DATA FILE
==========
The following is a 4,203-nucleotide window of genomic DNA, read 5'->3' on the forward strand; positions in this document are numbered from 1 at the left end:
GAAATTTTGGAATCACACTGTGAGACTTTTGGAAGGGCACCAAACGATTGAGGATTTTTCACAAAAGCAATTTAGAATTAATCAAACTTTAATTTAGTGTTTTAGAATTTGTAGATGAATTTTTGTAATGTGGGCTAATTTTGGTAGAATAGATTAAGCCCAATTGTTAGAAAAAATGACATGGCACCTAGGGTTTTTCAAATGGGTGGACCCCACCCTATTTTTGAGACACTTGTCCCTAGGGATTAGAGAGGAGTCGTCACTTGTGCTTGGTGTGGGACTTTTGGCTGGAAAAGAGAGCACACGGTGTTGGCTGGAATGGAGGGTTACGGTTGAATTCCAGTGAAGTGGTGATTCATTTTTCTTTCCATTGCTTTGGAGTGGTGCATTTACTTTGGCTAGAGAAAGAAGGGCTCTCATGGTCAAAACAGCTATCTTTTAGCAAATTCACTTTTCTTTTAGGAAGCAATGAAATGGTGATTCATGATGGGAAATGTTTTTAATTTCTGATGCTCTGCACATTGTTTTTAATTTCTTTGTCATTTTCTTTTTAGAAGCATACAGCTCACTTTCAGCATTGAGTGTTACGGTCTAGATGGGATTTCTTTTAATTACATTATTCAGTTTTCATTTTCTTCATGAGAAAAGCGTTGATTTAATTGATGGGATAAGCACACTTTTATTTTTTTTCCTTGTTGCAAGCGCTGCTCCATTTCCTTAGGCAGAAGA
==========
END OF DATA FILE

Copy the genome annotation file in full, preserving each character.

The following is a 4,203-nucleotide window of genomic DNA, read 5'->3' on the forward strand; positions in this document are numbered from 1 at the left end:
GAAATTTTGGAATCACACTGTGAGACTTTTGGAAGGGCACCAAACGATTGAGGATTTTTCACAAAAGCAATTTAGAATTAATCAAACTTTAATTTAGTGTTTTAGAATTTGTAGATGAATTTTTGTAATGTGGGCTAATTTTGGTAGAATAGATTAAGCCCAATTGTTAGAAAAAATGACATGGCACCTAGGGTTTTTCAAATGGGTGGACCCCACCCTATTTTTGAGACACTTGTCCCTAGGGATTAGAGAGGAGTCGTCACTTGTGCTTGGTGTGGGACTTTTGGCTGGAAAAGAGAGCACACGGTGTTGGCTGGAATGGAGGGTTACGGTTGAATTCCAGTGAAGTGGTGATTCATTTTTCTTTCCATTGCTTTGGAGTGGTGCATTTACTTTGGCTAGAGAAAGAAGGGCTCTCATGGTCAAAACAGCTATCTTTTAGCAAATTCACTTTTCTTTTAGGAAGCAATGAAATGGTGATTCATGATGGGAAATGTTTTTAATTTCTGATGCTCTGCACATTGTTTTTAATTTCTTTGTCATTTTCTTTTTAGAAGCATACAGCTCACTTTCAGCATTGAGTGTTACGGTCTAGATGGGATTTCTTTTAATTACATTATTCAGTTTTCATTTTCTTCATGAGAAAAGCGTTGATTTAATTGATGGGATAAGCACACTTTTATTTTTTTTCCTTGTTGCAAGCGCTGCTCCATTTCCTTAGGCAGAAGA